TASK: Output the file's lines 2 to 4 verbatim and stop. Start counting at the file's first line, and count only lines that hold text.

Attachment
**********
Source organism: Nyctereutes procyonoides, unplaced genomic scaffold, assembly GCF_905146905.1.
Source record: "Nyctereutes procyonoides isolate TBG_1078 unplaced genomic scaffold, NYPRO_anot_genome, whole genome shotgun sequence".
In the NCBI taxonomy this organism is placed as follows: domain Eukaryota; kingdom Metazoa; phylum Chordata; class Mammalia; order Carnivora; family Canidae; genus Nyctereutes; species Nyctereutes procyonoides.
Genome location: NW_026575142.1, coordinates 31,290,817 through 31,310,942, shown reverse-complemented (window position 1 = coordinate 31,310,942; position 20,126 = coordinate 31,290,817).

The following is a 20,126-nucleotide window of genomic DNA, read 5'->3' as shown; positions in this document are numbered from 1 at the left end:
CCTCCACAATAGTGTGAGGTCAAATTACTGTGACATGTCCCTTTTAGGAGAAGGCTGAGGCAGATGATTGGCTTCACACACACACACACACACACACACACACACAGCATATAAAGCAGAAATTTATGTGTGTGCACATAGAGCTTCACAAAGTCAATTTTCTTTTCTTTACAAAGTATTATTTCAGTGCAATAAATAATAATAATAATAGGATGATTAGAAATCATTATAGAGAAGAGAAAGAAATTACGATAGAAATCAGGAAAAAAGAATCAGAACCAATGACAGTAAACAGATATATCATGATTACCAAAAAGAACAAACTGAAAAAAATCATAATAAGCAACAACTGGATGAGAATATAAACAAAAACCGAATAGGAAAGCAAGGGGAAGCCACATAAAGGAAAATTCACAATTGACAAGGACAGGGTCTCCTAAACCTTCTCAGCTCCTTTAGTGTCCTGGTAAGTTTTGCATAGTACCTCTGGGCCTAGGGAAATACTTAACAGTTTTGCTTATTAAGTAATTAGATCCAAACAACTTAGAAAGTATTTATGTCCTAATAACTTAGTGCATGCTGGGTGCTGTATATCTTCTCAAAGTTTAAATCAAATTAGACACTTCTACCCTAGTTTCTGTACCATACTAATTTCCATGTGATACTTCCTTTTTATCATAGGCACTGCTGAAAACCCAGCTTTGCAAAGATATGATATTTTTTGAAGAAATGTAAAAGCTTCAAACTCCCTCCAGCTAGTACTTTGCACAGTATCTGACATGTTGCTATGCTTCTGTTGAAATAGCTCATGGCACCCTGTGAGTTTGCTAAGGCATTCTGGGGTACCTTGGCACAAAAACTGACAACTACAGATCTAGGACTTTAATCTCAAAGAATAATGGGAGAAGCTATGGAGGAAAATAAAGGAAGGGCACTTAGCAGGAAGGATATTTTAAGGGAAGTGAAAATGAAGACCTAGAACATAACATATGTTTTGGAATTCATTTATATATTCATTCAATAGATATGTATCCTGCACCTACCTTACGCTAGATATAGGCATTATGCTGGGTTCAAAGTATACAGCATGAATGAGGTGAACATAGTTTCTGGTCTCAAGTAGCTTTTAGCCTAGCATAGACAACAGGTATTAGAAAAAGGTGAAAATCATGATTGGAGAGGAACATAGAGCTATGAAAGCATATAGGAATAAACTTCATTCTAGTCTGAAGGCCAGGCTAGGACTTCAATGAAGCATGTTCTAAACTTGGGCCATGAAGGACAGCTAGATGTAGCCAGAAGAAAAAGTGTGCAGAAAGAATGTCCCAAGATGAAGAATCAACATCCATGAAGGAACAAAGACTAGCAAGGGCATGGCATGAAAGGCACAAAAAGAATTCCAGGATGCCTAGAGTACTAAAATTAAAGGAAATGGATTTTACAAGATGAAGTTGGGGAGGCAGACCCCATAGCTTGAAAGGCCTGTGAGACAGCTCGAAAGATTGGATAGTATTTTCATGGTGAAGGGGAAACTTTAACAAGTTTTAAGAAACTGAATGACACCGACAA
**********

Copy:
Source record: "Nyctereutes procyonoides isolate TBG_1078 unplaced genomic scaffold, NYPRO_anot_genome, whole genome shotgun sequence".
In the NCBI taxonomy this organism is placed as follows: domain Eukaryota; kingdom Metazoa; phylum Chordata; class Mammalia; order Carnivora; family Canidae; genus Nyctereutes; species Nyctereutes procyonoides.
Genome location: NW_026575142.1, coordinates 31,290,817 through 31,310,942, shown reverse-complemented (window position 1 = coordinate 31,310,942; position 20,126 = coordinate 31,290,817).